WATCHERS IN THE TREES

“Where’s your father’s room?” Bill stepped into the corridor, Charlie at
his heels.

“There—that one opposite—the door’s open. He isn’t there—I looked before
I woke you.”

“The bed hasn’t been slept in either—come along downstairs. He may be
there.”

Bill had had an impression the night before of the solid comfort of the
house. But it was not until they descended the great oak staircase in
the morning that he realized, in spite of dust sheets, how exquisitely
the place was appointed. In true manorial style, armor hung in the hall,
marble busts gleamed against the dark, beautifully carved panelling, and
half a dozen riding crops dangled from a pair of antlers over the low
fireplace.

Here Charlie took the lead. They went first to the library, with its
secret door in the panelling, through which they had entered the house
from the garage. A flashlight lay on the table, amongst the remains of
the sandwiches. Bill appropriated it, and after Charlie had opened the
sliding door by twisting a knob on the fireplace, they investigated the
tunnel and its outlet. But the garage and the underground passage were
empty of any human being.

They returned to the library, and made a round of the rooms on that
floor; a small den, two large living rooms, and a dining room. All the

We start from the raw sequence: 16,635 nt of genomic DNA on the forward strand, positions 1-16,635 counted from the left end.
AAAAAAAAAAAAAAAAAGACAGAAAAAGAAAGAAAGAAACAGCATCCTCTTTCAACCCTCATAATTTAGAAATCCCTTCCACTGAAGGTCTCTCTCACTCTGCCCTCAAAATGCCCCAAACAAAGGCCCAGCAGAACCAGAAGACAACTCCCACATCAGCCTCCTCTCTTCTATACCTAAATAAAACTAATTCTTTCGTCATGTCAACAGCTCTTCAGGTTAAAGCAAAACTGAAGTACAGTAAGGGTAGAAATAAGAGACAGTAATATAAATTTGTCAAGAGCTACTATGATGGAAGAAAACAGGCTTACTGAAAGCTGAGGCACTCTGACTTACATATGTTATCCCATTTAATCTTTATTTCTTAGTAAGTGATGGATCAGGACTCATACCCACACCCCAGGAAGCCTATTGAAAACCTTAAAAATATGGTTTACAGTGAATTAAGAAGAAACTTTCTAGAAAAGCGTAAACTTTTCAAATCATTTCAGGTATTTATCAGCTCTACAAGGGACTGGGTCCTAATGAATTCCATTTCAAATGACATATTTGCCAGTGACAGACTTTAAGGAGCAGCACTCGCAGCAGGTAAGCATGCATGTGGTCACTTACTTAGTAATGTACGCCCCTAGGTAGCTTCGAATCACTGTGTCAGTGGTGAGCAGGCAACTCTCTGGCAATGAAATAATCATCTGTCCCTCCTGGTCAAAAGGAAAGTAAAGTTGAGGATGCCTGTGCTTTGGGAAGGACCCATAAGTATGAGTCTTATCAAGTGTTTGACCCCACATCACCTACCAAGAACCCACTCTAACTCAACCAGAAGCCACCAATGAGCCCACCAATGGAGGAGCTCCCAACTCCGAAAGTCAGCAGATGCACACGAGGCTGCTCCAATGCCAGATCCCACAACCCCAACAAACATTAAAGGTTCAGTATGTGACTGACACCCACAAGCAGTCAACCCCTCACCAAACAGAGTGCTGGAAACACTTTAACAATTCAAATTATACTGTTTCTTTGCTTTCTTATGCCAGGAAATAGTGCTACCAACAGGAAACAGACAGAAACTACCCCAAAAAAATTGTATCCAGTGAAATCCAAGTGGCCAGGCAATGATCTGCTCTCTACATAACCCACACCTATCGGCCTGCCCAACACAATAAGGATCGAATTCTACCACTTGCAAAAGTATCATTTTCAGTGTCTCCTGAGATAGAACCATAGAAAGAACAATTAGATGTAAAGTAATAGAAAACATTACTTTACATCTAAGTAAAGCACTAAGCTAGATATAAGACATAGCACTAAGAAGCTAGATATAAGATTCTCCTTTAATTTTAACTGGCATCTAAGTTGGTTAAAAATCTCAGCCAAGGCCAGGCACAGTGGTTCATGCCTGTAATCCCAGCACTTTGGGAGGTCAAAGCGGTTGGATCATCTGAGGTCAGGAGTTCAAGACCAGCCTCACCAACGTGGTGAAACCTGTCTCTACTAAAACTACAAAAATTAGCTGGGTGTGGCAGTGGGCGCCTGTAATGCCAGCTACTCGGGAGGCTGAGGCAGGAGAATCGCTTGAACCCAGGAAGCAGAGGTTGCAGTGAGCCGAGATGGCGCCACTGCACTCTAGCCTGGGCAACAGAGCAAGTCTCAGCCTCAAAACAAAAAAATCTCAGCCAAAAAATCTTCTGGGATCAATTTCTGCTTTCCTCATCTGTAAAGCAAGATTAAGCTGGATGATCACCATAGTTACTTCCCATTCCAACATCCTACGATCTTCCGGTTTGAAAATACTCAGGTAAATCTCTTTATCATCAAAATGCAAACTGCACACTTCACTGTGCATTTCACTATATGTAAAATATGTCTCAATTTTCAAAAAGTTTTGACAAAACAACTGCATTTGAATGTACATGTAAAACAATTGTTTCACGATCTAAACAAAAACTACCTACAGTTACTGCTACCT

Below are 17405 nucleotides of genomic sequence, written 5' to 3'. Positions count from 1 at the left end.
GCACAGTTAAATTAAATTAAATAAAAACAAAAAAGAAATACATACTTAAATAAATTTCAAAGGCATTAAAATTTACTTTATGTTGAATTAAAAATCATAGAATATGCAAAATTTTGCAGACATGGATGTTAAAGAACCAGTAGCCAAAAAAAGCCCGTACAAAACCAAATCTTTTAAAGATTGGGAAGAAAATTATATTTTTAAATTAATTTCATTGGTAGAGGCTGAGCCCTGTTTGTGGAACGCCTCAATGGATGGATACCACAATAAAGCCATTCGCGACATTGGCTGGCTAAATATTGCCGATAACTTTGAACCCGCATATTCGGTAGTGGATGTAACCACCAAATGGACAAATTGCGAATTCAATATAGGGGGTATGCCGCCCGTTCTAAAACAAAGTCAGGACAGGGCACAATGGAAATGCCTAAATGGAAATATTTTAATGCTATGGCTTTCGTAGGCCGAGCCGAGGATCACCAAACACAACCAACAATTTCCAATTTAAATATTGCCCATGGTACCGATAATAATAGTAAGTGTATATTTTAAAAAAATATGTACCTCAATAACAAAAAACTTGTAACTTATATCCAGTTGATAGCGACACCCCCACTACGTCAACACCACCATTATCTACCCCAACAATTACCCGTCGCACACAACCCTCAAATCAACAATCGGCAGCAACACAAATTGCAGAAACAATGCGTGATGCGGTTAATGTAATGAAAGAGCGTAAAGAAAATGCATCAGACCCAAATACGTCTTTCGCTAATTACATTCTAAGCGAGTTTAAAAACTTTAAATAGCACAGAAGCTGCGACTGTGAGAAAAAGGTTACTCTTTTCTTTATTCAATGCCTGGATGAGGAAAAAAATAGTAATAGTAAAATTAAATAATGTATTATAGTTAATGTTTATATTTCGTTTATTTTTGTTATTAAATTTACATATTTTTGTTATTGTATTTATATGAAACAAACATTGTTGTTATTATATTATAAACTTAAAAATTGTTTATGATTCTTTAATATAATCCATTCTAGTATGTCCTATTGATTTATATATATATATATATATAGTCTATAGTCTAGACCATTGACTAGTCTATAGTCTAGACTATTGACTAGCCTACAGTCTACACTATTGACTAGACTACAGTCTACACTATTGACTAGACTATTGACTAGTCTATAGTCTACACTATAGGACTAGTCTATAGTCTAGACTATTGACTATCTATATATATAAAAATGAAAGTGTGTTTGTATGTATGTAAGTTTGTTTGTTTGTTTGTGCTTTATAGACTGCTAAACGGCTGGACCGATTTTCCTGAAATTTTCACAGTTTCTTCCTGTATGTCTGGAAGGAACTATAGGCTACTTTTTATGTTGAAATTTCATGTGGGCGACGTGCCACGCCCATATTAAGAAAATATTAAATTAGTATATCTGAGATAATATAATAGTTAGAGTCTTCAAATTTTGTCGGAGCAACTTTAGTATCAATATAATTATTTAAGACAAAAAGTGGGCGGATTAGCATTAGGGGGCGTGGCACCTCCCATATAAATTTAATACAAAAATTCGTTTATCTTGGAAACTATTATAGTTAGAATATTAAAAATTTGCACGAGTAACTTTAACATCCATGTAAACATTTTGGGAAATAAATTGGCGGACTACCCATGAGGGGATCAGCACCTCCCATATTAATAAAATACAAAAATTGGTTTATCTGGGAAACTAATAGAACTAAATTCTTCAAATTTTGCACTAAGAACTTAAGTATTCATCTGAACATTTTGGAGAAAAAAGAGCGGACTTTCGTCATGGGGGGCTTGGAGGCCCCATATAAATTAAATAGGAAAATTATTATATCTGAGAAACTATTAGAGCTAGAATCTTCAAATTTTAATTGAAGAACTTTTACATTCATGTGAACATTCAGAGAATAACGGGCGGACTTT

furniture was shrouded in dust covers. The rooms looked gloomy and
un-lived-in. Scarcely any light came through the closed shutters. Bill’s
feeble flashlight seemed to accentuate the cavernous depths of the huge
apartments.

A back passage led them to the pantry and immense, stone-floored
kitchen. On a table near the sink, an unwashed plate and cup told the
story of eggs and coffee.

Bill turned to the boy. “There! On a bet, he ate and went out.”

“Hadn’t we better go over the rest of the house, though?” There was a
slight tremor in Charlie’s voice. “This place is creepy. It was like
that when I was here before. I never open a door but what I expect a
dead man to walk out on me.”

“That,” laughed Bill, “would take some doing! You’ll be telling me the
house is haunted, next!”

“It is.”

“Oh, go on—there ain’t no such animals as ghosts. You’re losing your
nerve, kid. You probably heard a rat in the walls.”

“Rat, nothing! If it wasn’t a ghost, who was in our room just before